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Premiere Speed % vs. After Effects Time Stretch Factor

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Marc NiborPremiere Speed % vs. After Effects Time Stretch Factor
by on Apr 23, 2015 at 7:33:14 pm

Ok, let's say I have a clip in Premiere and I adjusted it's Speed to 124%.
How do I find out what Stretch Factor setting I must use in AE to get exactly the same increase in speed?



The workaround I've used so far was by measuring the length and then directly edit the "new duration" setting. But this is getting extremely annoying if the clip in question has been trimmed already in Premiere.



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James StrawnRe: Premiere Speed % vs. After Effects Time Stretch Factor
by on Apr 23, 2015 at 8:23:23 pm

Just a guess, without actually being able to check it right now...
Inside PrPro, set the Clip/Speed Duration setting to the desired % and note the duration that it changes to inside that same dialog. Then in AE, make sure that whatever stretch factor you use yields the same duration. Make sure the frame rate is the same in both cases and it should work.

Software Quality Assurance - Digital Video at Adobe Systems


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Marc NiborRe: Premiere Speed % vs. After Effects Time Stretch Factor
by on Apr 23, 2015 at 8:34:12 pm

Thanks James, that's the workaround that I've used so far as described above.
This solution has a few downsides though, especially if the length of the clip has been trimmed.

I've used this workaround for years but there's got to be a real solution.



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James StrawnRe: Premiere Speed % vs. After Effects Time Stretch Factor
by on Apr 24, 2015 at 3:40:56 pm

Does it help your workaround at all to be able to apply the speed/change as a master clip effect, as opposed to only the sequence clip isntance(s)?

Software Quality Assurance - Digital Video at Adobe Systems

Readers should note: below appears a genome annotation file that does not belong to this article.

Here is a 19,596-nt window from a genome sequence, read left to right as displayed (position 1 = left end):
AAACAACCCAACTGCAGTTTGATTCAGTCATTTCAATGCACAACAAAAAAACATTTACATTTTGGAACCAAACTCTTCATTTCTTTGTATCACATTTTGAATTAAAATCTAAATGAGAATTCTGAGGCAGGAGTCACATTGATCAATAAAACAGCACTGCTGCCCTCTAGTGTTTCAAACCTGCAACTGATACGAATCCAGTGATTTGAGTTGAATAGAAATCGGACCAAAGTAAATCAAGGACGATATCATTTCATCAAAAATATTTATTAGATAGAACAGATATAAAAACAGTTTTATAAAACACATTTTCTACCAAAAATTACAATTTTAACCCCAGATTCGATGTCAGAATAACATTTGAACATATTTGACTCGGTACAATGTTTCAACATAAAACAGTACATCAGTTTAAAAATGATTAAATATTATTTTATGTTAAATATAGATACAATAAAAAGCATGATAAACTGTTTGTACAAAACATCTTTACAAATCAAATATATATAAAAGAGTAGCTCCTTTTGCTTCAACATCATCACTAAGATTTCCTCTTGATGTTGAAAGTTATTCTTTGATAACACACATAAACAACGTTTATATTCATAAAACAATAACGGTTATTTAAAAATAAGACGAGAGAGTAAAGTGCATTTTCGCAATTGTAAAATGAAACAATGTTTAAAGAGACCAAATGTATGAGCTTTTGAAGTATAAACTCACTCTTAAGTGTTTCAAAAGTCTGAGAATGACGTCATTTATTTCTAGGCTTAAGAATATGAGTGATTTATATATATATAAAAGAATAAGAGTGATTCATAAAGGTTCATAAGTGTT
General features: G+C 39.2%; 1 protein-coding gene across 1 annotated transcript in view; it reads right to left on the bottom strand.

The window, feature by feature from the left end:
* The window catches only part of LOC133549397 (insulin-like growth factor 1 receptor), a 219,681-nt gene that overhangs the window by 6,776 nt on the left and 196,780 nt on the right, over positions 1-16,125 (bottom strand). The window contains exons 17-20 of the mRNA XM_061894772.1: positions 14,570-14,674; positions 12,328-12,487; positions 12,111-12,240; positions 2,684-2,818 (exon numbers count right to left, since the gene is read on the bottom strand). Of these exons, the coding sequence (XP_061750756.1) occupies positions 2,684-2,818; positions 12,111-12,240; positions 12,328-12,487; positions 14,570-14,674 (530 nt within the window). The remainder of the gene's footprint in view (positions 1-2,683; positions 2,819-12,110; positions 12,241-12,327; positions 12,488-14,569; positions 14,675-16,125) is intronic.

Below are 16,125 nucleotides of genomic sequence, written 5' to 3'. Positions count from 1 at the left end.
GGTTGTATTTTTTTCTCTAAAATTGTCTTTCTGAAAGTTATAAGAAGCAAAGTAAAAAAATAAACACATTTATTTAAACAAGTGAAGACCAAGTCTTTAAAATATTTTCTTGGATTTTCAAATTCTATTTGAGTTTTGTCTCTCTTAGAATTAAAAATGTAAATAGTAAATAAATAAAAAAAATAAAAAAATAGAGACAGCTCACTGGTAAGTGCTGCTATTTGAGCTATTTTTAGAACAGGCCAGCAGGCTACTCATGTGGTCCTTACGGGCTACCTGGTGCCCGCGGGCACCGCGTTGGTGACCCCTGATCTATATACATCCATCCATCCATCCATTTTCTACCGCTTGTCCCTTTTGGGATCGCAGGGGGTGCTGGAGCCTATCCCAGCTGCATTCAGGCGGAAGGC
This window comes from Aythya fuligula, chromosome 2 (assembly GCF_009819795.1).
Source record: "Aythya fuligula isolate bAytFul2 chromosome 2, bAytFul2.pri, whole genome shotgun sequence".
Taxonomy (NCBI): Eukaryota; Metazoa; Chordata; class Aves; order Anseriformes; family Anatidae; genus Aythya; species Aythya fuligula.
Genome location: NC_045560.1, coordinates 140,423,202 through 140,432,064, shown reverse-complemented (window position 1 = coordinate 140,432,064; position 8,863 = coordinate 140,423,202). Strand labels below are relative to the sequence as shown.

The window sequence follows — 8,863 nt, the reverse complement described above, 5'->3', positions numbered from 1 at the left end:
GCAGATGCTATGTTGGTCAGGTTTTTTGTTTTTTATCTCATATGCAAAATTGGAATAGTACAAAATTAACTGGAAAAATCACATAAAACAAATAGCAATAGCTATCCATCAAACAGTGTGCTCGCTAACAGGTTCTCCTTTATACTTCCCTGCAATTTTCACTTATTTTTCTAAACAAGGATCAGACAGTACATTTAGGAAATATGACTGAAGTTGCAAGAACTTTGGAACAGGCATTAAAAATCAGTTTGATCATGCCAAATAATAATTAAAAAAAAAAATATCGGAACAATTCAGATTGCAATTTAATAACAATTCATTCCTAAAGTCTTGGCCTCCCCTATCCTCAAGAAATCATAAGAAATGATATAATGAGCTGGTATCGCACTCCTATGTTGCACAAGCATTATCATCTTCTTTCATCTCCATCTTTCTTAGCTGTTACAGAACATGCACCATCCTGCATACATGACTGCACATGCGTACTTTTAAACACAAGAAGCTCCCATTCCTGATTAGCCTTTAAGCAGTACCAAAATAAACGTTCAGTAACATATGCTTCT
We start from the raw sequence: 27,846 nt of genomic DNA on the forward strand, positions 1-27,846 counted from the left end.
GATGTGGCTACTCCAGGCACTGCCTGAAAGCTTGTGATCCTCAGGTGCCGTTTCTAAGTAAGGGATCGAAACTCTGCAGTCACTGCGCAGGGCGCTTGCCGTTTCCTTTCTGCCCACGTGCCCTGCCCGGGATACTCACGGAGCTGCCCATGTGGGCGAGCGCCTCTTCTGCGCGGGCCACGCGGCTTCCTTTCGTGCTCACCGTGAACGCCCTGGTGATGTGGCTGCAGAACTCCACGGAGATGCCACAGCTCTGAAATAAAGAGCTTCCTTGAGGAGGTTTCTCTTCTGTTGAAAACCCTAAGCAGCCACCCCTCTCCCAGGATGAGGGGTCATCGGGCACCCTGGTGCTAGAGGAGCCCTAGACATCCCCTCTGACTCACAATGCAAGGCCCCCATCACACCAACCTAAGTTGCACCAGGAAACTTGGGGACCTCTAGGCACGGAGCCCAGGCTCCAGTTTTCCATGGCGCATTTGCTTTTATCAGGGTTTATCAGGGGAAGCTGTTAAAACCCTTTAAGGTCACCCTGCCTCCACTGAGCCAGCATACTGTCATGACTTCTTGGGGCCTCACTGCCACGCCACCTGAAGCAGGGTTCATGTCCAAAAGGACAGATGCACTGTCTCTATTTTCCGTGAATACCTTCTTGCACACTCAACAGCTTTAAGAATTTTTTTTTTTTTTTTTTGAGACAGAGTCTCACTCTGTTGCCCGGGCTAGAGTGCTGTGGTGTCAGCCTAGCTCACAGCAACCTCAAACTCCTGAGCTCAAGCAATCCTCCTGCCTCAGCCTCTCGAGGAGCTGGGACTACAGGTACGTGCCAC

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Walter SoykaRe: Premiere Speed % vs. After Effects Time Stretch Factor
by on Apr 23, 2015 at 10:59:43 pm

[Marc Nibor] "k, let's say I have a clip in Premiere and I adjusted it's Speed to 124%. How do I find out what Stretch Factor setting I must use in AE to get exactly the same increase in speed?"

Stretch is the inverse of speed, so to get stretch, divide 1 by your speed percentage.

The Ae stretch would be ~80.6. Get it by dividing 100/124.

Walter Soyka
Designer & Mad Scientist at Keen Live [link]
Motion Graphics, Widescreen Events, Presentation Design, and Consulting
@keenlive [twitter]   |   RenderBreak [blog]   |   Profile [LinkedIn]


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Marc NiborRe: Premiere Speed % vs. After Effects Time Stretch Factor
by on Apr 24, 2015 at 5:15:15 pm

Thanks for the suggestion James. Applying the speed change as Master Clip effect would work and is a solution to keep in mind for certain circumstances.

I think Walters solution is much simpler and faster in most cases.
It's actually exactly what I was looking for.
So, thank you very much Walter. ; )

One last question for Walter.
How do I need to change the calculation if I do it the other way?
Transfer from AE to PP? It's probably superobvious, but math was always a weak point of mine. TIA ; )



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Walter SoykaRe: Premiere Speed % vs. After Effects Time Stretch Factor
by on Apr 24, 2015 at 5:30:02 pm

[Marc Nibor] "How do I need to change the calculation if I do it the other way? Transfer from AE to PP? It's probably superobvious, but math was always a weak point of mine. TIA ; )"

Same exact relationship -- the reciprocal (or multiplicative inverse). Divide 1 by the number. Since we're dealing with percentages, mind your decimal places.

1 / 1.24 = 0.806 or 80.6%

1 / 0.806 = 1.24 or 124%

Walter Soyka
Designer & Mad Scientist at Keen Live [link]
Motion Graphics, Widescreen Events, Presentation Design, and Consulting
@keenlive [twitter]   |   RenderBreak [blog]   |   Profile [LinkedIn]


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Marc NiborRe: Premiere Speed % vs. After Effects Time Stretch Factor
by on Apr 24, 2015 at 8:23:56 pm

Thank you Walter - now that I see it, it makes perfect sense.



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